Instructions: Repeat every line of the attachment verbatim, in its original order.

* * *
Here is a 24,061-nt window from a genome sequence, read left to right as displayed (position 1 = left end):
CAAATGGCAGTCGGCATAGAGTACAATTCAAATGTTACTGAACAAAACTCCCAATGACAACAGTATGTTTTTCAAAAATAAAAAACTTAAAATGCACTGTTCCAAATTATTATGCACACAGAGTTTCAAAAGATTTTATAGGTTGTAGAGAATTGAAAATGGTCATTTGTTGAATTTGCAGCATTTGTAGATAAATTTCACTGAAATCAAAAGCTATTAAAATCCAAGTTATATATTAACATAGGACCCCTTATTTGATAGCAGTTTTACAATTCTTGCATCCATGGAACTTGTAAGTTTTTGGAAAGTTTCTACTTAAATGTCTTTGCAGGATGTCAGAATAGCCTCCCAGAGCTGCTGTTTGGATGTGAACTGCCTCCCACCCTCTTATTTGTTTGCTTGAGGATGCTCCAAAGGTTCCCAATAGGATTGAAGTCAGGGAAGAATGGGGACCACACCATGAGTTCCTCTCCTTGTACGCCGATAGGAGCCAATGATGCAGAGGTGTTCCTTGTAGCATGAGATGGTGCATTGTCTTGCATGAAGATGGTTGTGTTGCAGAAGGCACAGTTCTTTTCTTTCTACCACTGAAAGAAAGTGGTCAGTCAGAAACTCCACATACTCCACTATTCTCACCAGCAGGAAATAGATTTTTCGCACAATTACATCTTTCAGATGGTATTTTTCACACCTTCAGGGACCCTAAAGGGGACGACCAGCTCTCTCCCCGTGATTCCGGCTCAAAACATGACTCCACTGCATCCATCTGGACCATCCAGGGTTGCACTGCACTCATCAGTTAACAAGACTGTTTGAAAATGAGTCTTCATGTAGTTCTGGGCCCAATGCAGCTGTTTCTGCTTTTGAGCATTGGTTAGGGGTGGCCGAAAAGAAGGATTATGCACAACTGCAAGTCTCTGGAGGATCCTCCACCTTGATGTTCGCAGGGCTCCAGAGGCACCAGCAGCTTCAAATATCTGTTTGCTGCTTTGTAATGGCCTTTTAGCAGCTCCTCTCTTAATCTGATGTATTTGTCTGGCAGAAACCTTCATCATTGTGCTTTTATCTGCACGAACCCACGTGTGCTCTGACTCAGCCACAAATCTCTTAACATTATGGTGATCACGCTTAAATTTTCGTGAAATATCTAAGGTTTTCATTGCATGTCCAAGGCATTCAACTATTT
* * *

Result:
Here is a 24,061-nt window from a genome sequence, read left to right as displayed (position 1 = left end):
CAAATGGCAGTCGGCATAGAGTACAATTCAAATGTTACTGAACAAAACTCCCAATGACAACAGTATGTTTTTCAAAAATAAAAAACTTAAAATGCACTGTTCCAAATTATTATGCACACAGAGTTTCAAAAGATTTTATAGGTTGTAGAGAATTGAAAATGGTCATTTGTTGAATTTGCAGCATTTGTAGATAAATTTCACTGAAATCAAAAGCTATTAAAATCCAAGTTATATATTAACATAGGACCCCTTATTTGATAGCAGTTTTACAATTCTTGCATCCATGGAACTTGTAAGTTTTTGGAAAGTTTCTACTTAAATGTCTTTGCAGGATGTCAGAATAGCCTCCCAGAGCTGCTGTTTGGATGTGAACTGCCTCCCACCCTCTTATTTGTTTGCTTGAGGATGCTCCAAAGGTTCCCAATAGGATTGAAGTCAGGGAAGAATGGGGACCACACCATGAGTTCCTCTCCTTGTACGCCGATAGGAGCCAATGATGCAGAGGTGTTCCTTGTAGCATGAGATGGTGCATTGTCTTGCATGAAGATGGTTGTGTTGCAGAAGGCACAGTTCTTTTCTTTCTACCACTGAAAGAAAGTGGTCAGTCAGAAACTCCACATACTCCACTATTCTCACCAGCAGGAAATAGATTTTTCGCACAATTACATCTTTCAGATGGTATTTTTCACACCTTCAGGGACCCTAAAGGGGACGACCAGCTCTCTCCCCGTGATTCCGGCTCAAAACATGACTCCACTGCATCCATCTGGACCATCCAGGGTTGCACTGCACTCATCAGTTAACAAGACTGTTTGAAAATGAGTCTTCATGTAGTTCTGGGCCCAATGCAGCTGTTTCTGCTTTTGAGCATTGGTTAGGGGTGGCCGAAAAGAAGGATTATGCACAACTGCAAGTCTCTGGAGGATCCTCCACCTTGATGTTCGCAGGGCTCCAGAGGCACCAGCAGCTTCAAATATCTGTTTGCTGCTTTGTAATGGCCTTTTAGCAGCTCCTCTCTTAATCTGATGTATTTGTCTGGCAGAAACCTTCATCATTGTGCTTTTATCTGCACGAACCCACGTGTGCTCTGACTCAGCCACAAATCTCTTAACATTATGGTGATCACGCTTAAATTTTCGTGAAATATCTAAGGTTTTCATTGCATGTCCAAGGCATTCAACTATTT